Music is a great unifying force. In this case bringing young and old, new and classic, Anglo and Tejano music, Aggies and some grateful bystanders, together for an evening rich with the sounds of Aggieland.
The Yell Leaders of the Aggies at Texas A & M know all about yelling. But they also know how to put on one Yell of a show!
Below are some highlights of Friday night's entertainment which preceded the annual "Yell Practice" at Kyle Field... This was a fabulous show, a blend of that eternal Aggie Spirit, and deep traditions, and some performances that will live forever...
Fellow Aggie and former A&M Corp officer Max Stallings kicked things off with his easy Texas lyrics and homegrown charm.
The State's Monster Aggie, Roger Creager, blew out some earphones no doubt as he gave the Aggies his romping best. Here is how those Fightin', Dancin' Texas Aggies responded...
Creager even brought his dad into the act as they sang El Rancho Grande. It was a hoot. Or a whoop, or something like that. He explained he was about to leave Texas for awhile and tour in the west and needed to get a dose of Texas Aggie love to last him for awhile... And he got it, not to mention a standing ovation.
THEN, Gary P. Nunn, Joe Ely and Johnny Bush made a rare combined performance, sharing the stage and the "house band" ( a combination of each of their bands) as they played some favorites. Nunn gave us what we all wanted when he sang The London Homesick Blues, first sung with Jerry Jeff Walker here in College Station many years ago.... ( I want to go home with the armadillo...) The transplanted Oklahoman did his own version of his song Willie Nelson made famous, The last Thing I Needed, and he also sang his classic, What I Like About Texas, which started out as a Lone Star Beer commercial... "You ask me what I like about Texas..." he sings as he points into the crowd.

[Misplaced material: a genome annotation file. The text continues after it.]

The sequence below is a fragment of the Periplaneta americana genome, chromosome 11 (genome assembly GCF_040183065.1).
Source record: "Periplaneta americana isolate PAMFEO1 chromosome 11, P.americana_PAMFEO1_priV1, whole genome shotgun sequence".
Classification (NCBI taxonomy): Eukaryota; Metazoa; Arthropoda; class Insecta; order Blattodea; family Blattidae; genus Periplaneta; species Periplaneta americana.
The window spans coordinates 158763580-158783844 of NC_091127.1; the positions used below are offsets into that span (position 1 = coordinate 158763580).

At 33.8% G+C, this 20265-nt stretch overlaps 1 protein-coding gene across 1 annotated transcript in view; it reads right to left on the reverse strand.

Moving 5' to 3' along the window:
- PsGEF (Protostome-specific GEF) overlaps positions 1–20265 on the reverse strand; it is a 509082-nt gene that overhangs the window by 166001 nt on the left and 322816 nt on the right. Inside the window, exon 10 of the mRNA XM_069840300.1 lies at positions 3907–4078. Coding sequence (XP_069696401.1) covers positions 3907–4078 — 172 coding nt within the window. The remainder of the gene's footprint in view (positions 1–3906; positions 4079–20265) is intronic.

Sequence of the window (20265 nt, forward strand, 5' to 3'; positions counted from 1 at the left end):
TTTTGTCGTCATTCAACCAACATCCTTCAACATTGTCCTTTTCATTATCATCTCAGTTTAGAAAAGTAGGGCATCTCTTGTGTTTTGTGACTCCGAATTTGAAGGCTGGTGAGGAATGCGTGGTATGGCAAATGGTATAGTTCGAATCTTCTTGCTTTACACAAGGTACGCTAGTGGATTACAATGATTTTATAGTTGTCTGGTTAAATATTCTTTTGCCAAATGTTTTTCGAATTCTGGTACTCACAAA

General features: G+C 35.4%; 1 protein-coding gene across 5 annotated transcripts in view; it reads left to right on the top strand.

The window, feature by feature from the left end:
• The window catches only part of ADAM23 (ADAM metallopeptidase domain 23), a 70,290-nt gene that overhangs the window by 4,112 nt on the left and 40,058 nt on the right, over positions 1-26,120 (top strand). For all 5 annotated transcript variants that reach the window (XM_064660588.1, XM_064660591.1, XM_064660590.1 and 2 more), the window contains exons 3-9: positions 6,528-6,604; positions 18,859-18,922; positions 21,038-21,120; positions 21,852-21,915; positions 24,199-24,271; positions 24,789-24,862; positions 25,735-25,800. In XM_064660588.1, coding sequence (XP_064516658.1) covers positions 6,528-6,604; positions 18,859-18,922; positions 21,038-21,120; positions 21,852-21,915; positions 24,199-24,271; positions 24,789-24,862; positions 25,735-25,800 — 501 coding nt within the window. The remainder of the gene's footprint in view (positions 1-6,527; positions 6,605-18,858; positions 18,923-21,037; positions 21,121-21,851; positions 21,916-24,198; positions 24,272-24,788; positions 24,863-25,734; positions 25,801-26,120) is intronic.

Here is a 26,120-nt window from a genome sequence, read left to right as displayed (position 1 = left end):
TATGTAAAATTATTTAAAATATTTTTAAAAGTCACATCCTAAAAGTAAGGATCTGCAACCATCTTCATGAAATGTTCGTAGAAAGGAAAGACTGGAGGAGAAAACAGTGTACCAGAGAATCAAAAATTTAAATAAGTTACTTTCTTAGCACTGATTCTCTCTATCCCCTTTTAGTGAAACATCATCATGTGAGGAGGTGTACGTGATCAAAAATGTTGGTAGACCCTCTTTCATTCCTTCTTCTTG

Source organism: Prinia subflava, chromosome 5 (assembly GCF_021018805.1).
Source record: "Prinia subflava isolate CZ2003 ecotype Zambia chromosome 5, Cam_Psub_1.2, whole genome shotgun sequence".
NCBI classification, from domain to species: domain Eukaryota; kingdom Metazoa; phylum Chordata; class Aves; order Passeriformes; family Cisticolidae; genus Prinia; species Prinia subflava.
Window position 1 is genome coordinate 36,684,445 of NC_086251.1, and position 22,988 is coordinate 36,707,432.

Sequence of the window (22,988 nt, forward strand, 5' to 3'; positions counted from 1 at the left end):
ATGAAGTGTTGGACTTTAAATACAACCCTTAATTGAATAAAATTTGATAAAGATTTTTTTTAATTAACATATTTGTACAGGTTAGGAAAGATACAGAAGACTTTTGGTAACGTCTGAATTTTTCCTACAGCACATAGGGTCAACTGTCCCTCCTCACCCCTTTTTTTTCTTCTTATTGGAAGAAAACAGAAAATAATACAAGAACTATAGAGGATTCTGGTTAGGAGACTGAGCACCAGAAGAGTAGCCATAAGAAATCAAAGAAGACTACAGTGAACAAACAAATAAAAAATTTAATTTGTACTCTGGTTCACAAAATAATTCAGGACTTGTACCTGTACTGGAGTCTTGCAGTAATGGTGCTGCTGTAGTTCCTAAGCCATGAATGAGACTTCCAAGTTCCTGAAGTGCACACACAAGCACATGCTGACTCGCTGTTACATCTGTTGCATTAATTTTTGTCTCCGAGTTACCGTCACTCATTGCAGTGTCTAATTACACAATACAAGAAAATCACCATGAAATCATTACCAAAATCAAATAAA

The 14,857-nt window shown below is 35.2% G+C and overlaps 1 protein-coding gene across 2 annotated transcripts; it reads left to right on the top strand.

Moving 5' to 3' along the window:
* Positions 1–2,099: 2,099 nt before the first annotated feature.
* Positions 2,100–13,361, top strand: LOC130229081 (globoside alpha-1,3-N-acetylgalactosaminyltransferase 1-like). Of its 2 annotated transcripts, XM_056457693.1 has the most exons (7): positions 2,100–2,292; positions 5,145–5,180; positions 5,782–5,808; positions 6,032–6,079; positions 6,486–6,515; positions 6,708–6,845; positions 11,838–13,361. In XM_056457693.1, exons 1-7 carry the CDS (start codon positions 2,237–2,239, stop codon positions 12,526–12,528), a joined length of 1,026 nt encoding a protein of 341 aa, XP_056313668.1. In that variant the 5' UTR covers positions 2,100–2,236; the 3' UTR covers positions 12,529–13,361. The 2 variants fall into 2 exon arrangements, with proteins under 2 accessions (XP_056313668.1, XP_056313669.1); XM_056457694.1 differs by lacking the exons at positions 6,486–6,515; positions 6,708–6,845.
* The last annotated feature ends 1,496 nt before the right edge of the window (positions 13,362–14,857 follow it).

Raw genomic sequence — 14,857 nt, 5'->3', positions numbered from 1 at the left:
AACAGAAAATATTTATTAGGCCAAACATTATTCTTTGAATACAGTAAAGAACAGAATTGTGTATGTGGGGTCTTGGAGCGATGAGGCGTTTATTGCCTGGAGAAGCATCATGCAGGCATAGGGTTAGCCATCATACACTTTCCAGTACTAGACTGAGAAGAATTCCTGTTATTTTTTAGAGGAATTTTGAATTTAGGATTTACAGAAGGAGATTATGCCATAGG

Yeah, Gary, it's the people... and especially the Aggies!
Johnny Bush thrilled the hard core dancers as he stepped up to the mic. He is approaching eighty but still has that beautiful voice. And it still makes Texan's SWING! He bragged that he did not have to use glasses. He said he just drinks straight out of the bottle. He gave us Whiskey River and There Stands the Glass... AS FRESH AS THE ORIGINAL RECORDINGS- and suddenly we all had separate out-of-body experiences to wherever we were when we heard those songs the first time. But we all came back before the show was over...
Bush can still compete with his voice of fifty years ago... But he's probably more charming now. "I've been divorced so many times UHAUL rental company sends me a Christmas card!"
Joe Ely renders I'm Gonna Live Forever.
The most special treat of the night may have been the appearance of Joe Ely. Yes, he's still around and as these pictures attest, stronger than ever. Joe rocked the Yell with an Aggie standard, The Road Goes On Forever, and did his version of Billy Joe Shaver's "I'm Gonna Live Forever." Yes Joe, in a way you will, through your hearty music. And the connection you made to everybody who was there, and that spirit in the Reed Arena... it will last forever too.
But Ely is only beginning to unfold his "forever" connections...
Of special interest is the film documentary Joe is producing about Brazos Valley legend, "Stubbs" Stubblefield, who has become a famous barbecue icon... Stubblefield was born in Navasota, and became a major music patron in west Texas. I was able to capture a brief explanation of Ely's inspiration for this long overdue documentary... We look forward to the completion of this worthy project.
MEANWHILE, PUT FIRST YELL ON YOUR BUCKET LIST!